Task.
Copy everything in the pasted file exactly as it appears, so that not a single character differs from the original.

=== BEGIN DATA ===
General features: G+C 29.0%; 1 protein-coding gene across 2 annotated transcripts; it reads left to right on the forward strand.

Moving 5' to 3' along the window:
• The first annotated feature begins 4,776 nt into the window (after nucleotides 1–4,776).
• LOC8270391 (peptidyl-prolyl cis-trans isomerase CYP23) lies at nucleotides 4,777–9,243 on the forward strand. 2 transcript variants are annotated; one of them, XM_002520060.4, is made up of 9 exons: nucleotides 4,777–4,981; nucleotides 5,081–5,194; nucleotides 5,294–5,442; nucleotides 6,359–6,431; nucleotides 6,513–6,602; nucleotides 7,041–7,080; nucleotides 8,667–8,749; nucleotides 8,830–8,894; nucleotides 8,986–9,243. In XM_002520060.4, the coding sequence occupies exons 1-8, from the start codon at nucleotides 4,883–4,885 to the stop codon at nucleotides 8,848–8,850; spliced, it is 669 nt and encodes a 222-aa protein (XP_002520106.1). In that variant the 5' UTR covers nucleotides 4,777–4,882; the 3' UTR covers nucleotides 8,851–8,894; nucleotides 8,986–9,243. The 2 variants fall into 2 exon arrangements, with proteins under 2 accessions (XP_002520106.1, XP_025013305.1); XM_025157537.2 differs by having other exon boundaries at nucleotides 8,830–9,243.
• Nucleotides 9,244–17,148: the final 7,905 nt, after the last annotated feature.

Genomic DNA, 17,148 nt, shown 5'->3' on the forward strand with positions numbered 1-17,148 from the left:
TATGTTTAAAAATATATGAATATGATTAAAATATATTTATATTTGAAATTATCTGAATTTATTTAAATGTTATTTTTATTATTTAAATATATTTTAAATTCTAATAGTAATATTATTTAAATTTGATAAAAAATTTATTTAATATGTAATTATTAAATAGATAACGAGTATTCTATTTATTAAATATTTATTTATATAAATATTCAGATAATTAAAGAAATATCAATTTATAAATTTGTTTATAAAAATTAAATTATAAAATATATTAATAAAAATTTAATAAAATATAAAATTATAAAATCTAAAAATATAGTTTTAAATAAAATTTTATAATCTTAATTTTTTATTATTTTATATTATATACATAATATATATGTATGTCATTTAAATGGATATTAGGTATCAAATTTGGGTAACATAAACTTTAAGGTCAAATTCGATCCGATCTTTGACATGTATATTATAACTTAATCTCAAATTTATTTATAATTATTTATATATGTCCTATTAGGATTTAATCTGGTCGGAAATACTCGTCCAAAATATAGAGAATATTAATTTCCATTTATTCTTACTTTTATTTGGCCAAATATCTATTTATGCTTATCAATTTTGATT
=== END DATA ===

General features: G+C 29.0%; 1 protein-coding gene across 2 annotated transcripts; it reads left to right on the forward strand.

Moving 5' to 3' along the window:
• The first annotated feature begins 4,776 nt into the window (after nucleotides 1–4,776).
• LOC8270391 (peptidyl-prolyl cis-trans isomerase CYP23) lies at nucleotides 4,777–9,243 on the forward strand. 2 transcript variants are annotated; one of them, XM_002520060.4, is made up of 9 exons: nucleotides 4,777–4,981; nucleotides 5,081–5,194; nucleotides 5,294–5,442; nucleotides 6,359–6,431; nucleotides 6,513–6,602; nucleotides 7,041–7,080; nucleotides 8,667–8,749; nucleotides 8,830–8,894; nucleotides 8,986–9,243. In XM_002520060.4, the coding sequence occupies exons 1-8, from the start codon at nucleotides 4,883–4,885 to the stop codon at nucleotides 8,848–8,850; spliced, it is 669 nt and encodes a 222-aa protein (XP_002520106.1). In that variant the 5' UTR covers nucleotides 4,777–4,882; the 3' UTR covers nucleotides 8,851–8,894; nucleotides 8,986–9,243. The 2 variants fall into 2 exon arrangements, with proteins under 2 accessions (XP_002520106.1, XP_025013305.1); XM_025157537.2 differs by having other exon boundaries at nucleotides 8,830–9,243.
• Nucleotides 9,244–17,148: the final 7,905 nt, after the last annotated feature.

Genomic DNA, 17,148 nt, shown 5'->3' on the forward strand with positions numbered 1-17,148 from the left:
TATGTTTAAAAATATATGAATATGATTAAAATATATTTATATTTGAAATTATCTGAATTTATTTAAATGTTATTTTTATTATTTAAATATATTTTAAATTCTAATAGTAATATTATTTAAATTTGATAAAAAATTTATTTAATATGTAATTATTAAATAGATAACGAGTATTCTATTTATTAAATATTTATTTATATAAATATTCAGATAATTAAAGAAATATCAATTTATAAATTTGTTTATAAAAATTAAATTATAAAATATATTAATAAAAATTTAATAAAATATAAAATTATAAAATCTAAAAATATAGTTTTAAATAAAATTTTATAATCTTAATTTTTTATTATTTTATATTATATACATAATATATATGTATGTCATTTAAATGGATATTAGGTATCAAATTTGGGTAACATAAACTTTAAGGTCAAATTCGATCCGATCTTTGACATGTATATTATAACTTAATCTCAAATTTATTTATAATTATTTATATATGTCCTATTAGGATTTAATCTGGTCGGAAATACTCGTCCAAAATATAGAGAATATTAATTTCCATTTATTCTTACTTTTATTTGGCCAAATATCTATTTATGCTTATCAATTTTGATT